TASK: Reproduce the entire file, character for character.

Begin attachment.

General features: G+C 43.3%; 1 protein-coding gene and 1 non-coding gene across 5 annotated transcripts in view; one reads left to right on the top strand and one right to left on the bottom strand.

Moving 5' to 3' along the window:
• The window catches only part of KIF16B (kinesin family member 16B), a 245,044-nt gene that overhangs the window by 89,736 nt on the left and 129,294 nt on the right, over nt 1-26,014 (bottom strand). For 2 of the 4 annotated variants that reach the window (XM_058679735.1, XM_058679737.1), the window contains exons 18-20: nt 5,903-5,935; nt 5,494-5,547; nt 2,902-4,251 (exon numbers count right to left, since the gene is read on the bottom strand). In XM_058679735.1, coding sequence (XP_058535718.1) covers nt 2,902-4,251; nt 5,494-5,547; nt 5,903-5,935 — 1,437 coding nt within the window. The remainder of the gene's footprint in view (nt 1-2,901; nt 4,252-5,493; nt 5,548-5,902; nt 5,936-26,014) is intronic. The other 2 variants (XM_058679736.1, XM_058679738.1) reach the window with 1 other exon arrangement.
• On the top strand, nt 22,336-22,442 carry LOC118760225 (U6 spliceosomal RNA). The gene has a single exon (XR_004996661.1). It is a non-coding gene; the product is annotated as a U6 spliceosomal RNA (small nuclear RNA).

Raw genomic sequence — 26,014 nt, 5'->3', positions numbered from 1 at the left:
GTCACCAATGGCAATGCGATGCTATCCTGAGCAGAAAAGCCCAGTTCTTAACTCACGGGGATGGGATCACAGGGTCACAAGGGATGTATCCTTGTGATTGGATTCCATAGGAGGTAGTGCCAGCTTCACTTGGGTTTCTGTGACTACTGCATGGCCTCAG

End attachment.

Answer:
General features: G+C 43.3%; 1 protein-coding gene and 1 non-coding gene across 5 annotated transcripts in view; one reads left to right on the top strand and one right to left on the bottom strand.

Moving 5' to 3' along the window:
• The window catches only part of KIF16B (kinesin family member 16B), a 245,044-nt gene that overhangs the window by 89,736 nt on the left and 129,294 nt on the right, over nt 1-26,014 (bottom strand). For 2 of the 4 annotated variants that reach the window (XM_058679735.1, XM_058679737.1), the window contains exons 18-20: nt 5,903-5,935; nt 5,494-5,547; nt 2,902-4,251 (exon numbers count right to left, since the gene is read on the bottom strand). In XM_058679735.1, coding sequence (XP_058535718.1) covers nt 2,902-4,251; nt 5,494-5,547; nt 5,903-5,935 — 1,437 coding nt within the window. The remainder of the gene's footprint in view (nt 1-2,901; nt 4,252-5,493; nt 5,548-5,902; nt 5,936-26,014) is intronic. The other 2 variants (XM_058679736.1, XM_058679738.1) reach the window with 1 other exon arrangement.
• On the top strand, nt 22,336-22,442 carry LOC118760225 (U6 spliceosomal RNA). The gene has a single exon (XR_004996661.1). It is a non-coding gene; the product is annotated as a U6 spliceosomal RNA (small nuclear RNA).

Raw genomic sequence — 26,014 nt, 5'->3', positions numbered from 1 at the left:
GTCACCAATGGCAATGCGATGCTATCCTGAGCAGAAAAGCCCAGTTCTTAACTCACGGGGATGGGATCACAGGGTCACAAGGGATGTATCCTTGTGATTGGATTCCATAGGAGGTAGTGCCAGCTTCACTTGGGTTTCTGTGACTACTGCATGGCCTCAG